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Crossing the threshold : an analysis of IBRD graduation policy
 
Author:Heckelman, Jac C.; Knack, Stephen; Rogers, F. Halsey; Collection Title:Policy Research working paper ; no. WPS 5531
Country:World; Date Stored:2011/01/13
Document Date:2011/01/01Document Type:Policy Research Working Paper
SubTopics:Economic Theory & Research; Emerging Markets; Banks & Banking Reform; Debt Markets; Labor PoliciesLanguage:English
Rel. Proj ID:1W-Graduation Threshold Report -- -- P120900;Region:The World Region
Report Number:WPS5531Volume No:1 of 1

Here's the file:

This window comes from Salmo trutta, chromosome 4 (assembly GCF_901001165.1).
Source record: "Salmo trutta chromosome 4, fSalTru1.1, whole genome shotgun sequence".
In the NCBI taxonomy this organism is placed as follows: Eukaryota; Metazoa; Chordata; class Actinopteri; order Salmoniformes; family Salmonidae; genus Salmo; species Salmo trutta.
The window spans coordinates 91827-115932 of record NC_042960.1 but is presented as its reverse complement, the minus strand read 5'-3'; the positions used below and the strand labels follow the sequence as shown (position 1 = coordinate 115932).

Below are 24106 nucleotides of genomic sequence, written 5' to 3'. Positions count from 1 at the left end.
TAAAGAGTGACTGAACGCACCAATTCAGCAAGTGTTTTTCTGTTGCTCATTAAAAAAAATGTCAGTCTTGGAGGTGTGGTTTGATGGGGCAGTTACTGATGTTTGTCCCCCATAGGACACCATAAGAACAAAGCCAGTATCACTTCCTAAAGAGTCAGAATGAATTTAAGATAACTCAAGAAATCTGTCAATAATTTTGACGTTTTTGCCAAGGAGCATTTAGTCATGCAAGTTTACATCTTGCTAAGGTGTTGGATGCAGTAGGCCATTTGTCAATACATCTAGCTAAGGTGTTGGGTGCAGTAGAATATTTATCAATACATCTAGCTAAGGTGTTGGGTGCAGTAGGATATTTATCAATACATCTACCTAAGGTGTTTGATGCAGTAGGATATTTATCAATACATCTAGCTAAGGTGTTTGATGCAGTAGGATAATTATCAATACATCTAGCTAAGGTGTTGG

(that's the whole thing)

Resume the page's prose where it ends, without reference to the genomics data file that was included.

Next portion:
Summary: According to World Bank policy, countries remain eligible to borrow from the International Bank for Reconstruction and Development until they are able to sustain long-term development without further recourse to Bank financing. Graduation from the Bank is not an automatic consequence of reaching a particular income level, but rather is supposed to be based on a determination of whether the country has reached a level of institutional development and capital-market access that enables it to sustain its own development process without recourse to Bank funding. This paper assesses how International Bank for Reconstruction and Development graduation policy operates in practice, investigating what income and non-income factors appear to have influenced graduation decisions in recent decades, based on panel data for 1982 through 2008. Explanatory variables include the per-capita income of the country, as well as measures of institutional development and market access that are cited as criteria by the graduation policy, and other plausible explanatory variables that capture the levels of economic development and vulnerability of the country. The authors find that the observed correlates of Bank graduation are generally consistent with the stated policy. Countries that are wealthier, more creditworthy, more institutionally developed, and less vulnerable to shocks are more likely to have graduated. Predicted probabilities generated by the model correspond closely to the actual graduation and de-graduation experiences of most countries (such as Korea and Trinidad and Tobago), and suggest that Hungary and Latvia may have graduated prematurely -- a prediction consistent with their subsequent return to borrowing from the Bank in the wake of the global financial crisis.

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